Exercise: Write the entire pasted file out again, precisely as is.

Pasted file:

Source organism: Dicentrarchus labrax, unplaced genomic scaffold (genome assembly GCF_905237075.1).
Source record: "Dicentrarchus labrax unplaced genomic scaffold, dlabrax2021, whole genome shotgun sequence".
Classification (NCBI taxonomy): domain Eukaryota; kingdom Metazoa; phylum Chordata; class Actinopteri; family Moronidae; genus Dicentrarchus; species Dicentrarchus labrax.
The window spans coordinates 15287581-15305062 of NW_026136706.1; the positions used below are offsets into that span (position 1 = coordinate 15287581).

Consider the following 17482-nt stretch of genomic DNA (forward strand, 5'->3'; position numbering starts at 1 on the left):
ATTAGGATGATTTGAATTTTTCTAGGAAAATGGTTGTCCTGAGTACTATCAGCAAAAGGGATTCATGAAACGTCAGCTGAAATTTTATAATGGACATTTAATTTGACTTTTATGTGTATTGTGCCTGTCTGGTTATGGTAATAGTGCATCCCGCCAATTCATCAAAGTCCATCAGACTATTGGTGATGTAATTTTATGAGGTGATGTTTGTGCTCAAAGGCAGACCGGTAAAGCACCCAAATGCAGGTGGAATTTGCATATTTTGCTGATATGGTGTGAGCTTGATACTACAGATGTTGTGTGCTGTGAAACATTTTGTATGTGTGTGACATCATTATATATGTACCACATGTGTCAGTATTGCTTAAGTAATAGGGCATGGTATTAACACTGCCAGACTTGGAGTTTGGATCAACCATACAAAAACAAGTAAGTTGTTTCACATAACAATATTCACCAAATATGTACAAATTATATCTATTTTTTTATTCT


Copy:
Source organism: Dicentrarchus labrax, unplaced genomic scaffold (genome assembly GCF_905237075.1).
Source record: "Dicentrarchus labrax unplaced genomic scaffold, dlabrax2021, whole genome shotgun sequence".
Classification (NCBI taxonomy): domain Eukaryota; kingdom Metazoa; phylum Chordata; class Actinopteri; family Moronidae; genus Dicentrarchus; species Dicentrarchus labrax.
The window spans coordinates 15287581-15305062 of NW_026136706.1; the positions used below are offsets into that span (position 1 = coordinate 15287581).

Consider the following 17482-nt stretch of genomic DNA (forward strand, 5'->3'; position numbering starts at 1 on the left):
ATTAGGATGATTTGAATTTTTCTAGGAAAATGGTTGTCCTGAGTACTATCAGCAAAAGGGATTCATGAAACGTCAGCTGAAATTTTATAATGGACATTTAATTTGACTTTTATGTGTATTGTGCCTGTCTGGTTATGGTAATAGTGCATCCCGCCAATTCATCAAAGTCCATCAGACTATTGGTGATGTAATTTTATGAGGTGATGTTTGTGCTCAAAGGCAGACCGGTAAAGCACCCAAATGCAGGTGGAATTTGCATATTTTGCTGATATGGTGTGAGCTTGATACTACAGATGTTGTGTGCTGTGAAACATTTTGTATGTGTGTGACATCATTATATATGTACCACATGTGTCAGTATTGCTTAAGTAATAGGGCATGGTATTAACACTGCCAGACTTGGAGTTTGGATCAACCATACAAAAACAAGTAAGTTGTTTCACATAACAATATTCACCAAATATGTACAAATTATATCTATTTTTTTATTCT